Cover shot by Lucia Griggi
A massive, long-period swell arrived in Fiji on June 8, 2012. Thanks to a rare combination of factors, Cloudbreak delivered some of the most perfect big waves ever seen, and the best big-waves riders in the world were there to make the most of it. After the swell event wrapped up, a film of the event called Thundercloud dropped, named after the Thundercloud reef, which is a name now synonymous with that day in 2012. Here, I’m going to have a brief look at why that swell was so special
The swell was generated by a huge area of storm-force winds south of Tasmania, associated with a low that developed on the eastern periphery of a large high that was stationed south of Australia. It all started around Sunday June 3, when a disturbance formed off Antarctica.
The system moved east-northeast into the open ocean and deepened, before becoming slow-moving south of New Zealand on Monday. At the same time, the high intensified, squeezing the isobars between the two systems and increasing the winds. The windfield shifted northwards for a while during Monday, reinforcing the swell and helping to push open-ocean wave heights up to 40 feet or so. On Tuesday, the low moved off east and weakened, while the swell continued to propagate northwards through the Tasman Sea and on towards Fiji.
The first long-period swell forerunners arrived in Fiji sometime late on Thursday 7th. The surf on the early morning of Friday 8th was described as around six to ten feet with the odd sneaker set. People noticed an extraordinary amount of energy in the swell. Conditions were not ideal, with a high tide and a northerly ‘devil wind’ generating some nasty lumps and ridges in the faces. The WCT pro surfers who had turned up for the Volcom Fiji Pro contest were already getting some epic barrels, but were also starting to feel under-gunned. Even Mick Fanning got spectacularly mowed down on one wave.
In addition to the world’s top competition surfers, a good number of the world’s best big-wave riders had also made the trip to Fiji. With boards over nine feet and more big-wave experience than anyone on the planet, they were well prepared. Some admitted that they wanted the contest to be cancelled so they could make the most of the swell – “We knew it was going to be a full house with the contest there, and we just hoped that it was going to be big enough that they didn’t want to run the contest”, said Rusty Long.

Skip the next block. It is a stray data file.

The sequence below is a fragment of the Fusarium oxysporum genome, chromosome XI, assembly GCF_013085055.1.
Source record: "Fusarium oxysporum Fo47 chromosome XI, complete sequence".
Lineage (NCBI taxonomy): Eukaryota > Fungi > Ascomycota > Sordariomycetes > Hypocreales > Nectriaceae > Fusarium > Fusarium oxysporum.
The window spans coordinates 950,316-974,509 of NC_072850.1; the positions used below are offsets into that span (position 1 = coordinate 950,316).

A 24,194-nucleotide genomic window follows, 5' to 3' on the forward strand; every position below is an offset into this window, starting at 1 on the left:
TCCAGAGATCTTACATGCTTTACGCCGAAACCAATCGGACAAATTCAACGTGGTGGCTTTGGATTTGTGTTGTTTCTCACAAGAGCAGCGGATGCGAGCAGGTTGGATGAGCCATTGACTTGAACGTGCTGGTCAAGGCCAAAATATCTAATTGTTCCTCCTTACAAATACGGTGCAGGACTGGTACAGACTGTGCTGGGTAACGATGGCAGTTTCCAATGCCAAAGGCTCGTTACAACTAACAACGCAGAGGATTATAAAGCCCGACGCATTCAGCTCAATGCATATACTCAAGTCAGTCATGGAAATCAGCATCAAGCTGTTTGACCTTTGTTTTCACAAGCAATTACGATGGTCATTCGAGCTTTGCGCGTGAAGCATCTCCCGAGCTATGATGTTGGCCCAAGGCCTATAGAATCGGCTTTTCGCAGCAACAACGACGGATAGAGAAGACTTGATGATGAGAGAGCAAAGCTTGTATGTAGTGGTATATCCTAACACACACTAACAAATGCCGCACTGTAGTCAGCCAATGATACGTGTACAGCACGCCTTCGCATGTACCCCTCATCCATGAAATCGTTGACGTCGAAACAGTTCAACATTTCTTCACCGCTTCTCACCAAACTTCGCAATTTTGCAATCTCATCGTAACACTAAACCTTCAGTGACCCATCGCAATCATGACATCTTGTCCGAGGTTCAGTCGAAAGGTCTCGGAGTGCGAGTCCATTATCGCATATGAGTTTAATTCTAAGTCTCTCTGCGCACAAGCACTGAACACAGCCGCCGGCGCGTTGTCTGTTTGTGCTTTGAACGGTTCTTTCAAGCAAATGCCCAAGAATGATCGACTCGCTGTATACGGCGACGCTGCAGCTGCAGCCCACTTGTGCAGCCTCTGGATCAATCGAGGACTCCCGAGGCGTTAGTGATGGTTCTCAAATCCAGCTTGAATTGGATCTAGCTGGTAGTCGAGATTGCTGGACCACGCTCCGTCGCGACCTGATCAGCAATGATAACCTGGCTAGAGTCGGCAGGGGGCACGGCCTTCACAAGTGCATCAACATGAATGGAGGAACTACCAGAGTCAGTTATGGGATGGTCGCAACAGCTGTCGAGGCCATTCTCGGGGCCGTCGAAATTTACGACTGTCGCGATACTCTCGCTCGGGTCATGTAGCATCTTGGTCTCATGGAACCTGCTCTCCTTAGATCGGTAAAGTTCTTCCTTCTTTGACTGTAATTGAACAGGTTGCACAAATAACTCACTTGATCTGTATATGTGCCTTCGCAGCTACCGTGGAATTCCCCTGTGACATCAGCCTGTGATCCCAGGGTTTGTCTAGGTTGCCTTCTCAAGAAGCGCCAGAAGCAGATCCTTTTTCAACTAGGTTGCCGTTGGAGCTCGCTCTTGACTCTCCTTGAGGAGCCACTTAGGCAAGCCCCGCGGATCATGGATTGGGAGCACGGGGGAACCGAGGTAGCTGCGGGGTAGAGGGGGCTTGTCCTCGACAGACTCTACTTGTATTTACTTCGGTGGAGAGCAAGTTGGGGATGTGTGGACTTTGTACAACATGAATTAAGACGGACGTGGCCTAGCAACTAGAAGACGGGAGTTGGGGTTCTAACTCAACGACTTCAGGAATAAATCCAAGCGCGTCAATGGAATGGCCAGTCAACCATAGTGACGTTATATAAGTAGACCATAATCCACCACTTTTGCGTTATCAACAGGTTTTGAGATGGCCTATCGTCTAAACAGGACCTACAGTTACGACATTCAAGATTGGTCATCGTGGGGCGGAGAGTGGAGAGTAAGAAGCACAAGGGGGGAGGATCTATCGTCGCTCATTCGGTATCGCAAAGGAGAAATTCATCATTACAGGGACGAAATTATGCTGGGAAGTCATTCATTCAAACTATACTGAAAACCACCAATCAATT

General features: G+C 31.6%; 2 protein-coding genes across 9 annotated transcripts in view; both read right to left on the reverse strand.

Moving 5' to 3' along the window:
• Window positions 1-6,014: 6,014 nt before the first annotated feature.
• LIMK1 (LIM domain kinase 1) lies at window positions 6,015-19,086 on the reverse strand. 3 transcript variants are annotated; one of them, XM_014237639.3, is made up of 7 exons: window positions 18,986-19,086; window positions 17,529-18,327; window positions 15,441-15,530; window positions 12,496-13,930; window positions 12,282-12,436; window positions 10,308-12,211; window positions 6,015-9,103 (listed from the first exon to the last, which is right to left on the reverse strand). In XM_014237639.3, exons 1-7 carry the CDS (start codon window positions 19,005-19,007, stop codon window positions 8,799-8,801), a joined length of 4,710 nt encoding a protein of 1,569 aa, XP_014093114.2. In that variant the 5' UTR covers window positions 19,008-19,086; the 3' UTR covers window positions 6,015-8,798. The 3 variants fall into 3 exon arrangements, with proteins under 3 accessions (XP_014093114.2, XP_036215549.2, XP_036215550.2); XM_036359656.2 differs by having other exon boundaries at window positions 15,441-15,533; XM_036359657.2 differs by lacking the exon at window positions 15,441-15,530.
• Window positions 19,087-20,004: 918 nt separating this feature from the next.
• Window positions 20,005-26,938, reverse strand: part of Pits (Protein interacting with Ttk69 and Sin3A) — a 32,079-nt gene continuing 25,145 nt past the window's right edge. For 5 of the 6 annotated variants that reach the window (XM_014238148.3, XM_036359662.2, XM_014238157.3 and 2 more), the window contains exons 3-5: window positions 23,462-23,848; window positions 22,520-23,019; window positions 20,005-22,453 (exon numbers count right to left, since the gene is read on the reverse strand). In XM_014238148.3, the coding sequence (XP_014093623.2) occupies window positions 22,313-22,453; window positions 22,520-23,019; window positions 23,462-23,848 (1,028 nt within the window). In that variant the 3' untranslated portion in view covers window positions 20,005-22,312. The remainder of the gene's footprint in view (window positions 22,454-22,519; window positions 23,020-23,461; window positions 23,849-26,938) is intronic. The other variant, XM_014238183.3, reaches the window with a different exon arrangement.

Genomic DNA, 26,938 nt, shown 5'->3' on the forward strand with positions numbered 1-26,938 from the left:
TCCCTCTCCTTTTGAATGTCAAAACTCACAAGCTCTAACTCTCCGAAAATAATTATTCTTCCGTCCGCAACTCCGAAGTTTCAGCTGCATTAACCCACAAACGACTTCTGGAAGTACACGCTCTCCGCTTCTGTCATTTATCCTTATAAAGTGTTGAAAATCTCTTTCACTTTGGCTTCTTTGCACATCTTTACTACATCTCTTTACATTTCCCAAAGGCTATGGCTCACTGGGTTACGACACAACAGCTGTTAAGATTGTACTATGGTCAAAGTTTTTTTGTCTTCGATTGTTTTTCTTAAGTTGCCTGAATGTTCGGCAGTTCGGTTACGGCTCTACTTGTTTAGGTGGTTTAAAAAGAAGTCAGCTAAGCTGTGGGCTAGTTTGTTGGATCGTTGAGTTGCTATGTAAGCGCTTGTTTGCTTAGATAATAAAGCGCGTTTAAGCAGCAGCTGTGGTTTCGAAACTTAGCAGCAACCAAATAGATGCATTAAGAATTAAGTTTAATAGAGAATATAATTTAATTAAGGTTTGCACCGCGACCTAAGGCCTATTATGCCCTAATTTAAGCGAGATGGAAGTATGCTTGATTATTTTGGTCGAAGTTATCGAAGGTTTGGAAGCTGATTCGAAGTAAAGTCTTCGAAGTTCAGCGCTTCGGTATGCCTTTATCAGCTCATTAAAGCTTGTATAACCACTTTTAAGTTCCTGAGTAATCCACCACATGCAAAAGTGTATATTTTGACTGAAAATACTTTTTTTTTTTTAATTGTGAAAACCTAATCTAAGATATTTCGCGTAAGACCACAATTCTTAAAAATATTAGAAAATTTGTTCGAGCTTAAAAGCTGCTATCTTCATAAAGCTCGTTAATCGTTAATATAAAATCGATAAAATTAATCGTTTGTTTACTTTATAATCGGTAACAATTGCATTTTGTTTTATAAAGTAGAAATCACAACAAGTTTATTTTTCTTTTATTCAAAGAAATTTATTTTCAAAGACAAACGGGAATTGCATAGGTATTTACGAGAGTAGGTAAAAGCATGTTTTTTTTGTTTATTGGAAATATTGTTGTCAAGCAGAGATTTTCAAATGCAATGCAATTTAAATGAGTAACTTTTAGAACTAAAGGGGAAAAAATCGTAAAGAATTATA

They were in luck. At approximately 2pm, with wave heights still increasing and the lumpy conditions becoming quite dangerous, the contest was called off. But then, about an hour later, the wind dropped, the tide went out and the waves quickly cleaned up. The swell peaked during the second half of the afternoon, with some 20-footers being ridden.
So, what was so special about this swell? How did it create some of the best big waves ever ridden in the history of surfing? To start with, to get a swell that big in Fiji, you need a big low pressure to deepen south of New Zealand and stall there for at least 24 hours. The winds on its western flank need to generate a large swell and send it through the relatively narrow window of the Tasman Sea. This is quite rare, but not that rare. Ben Freeston (HERE) has done some great analysis on the biggest swells of the past, the results of which suggest, “we'd see a swell like this slightly more frequently than once every other year”. Therefore, there must have been something else that made this swell so unique.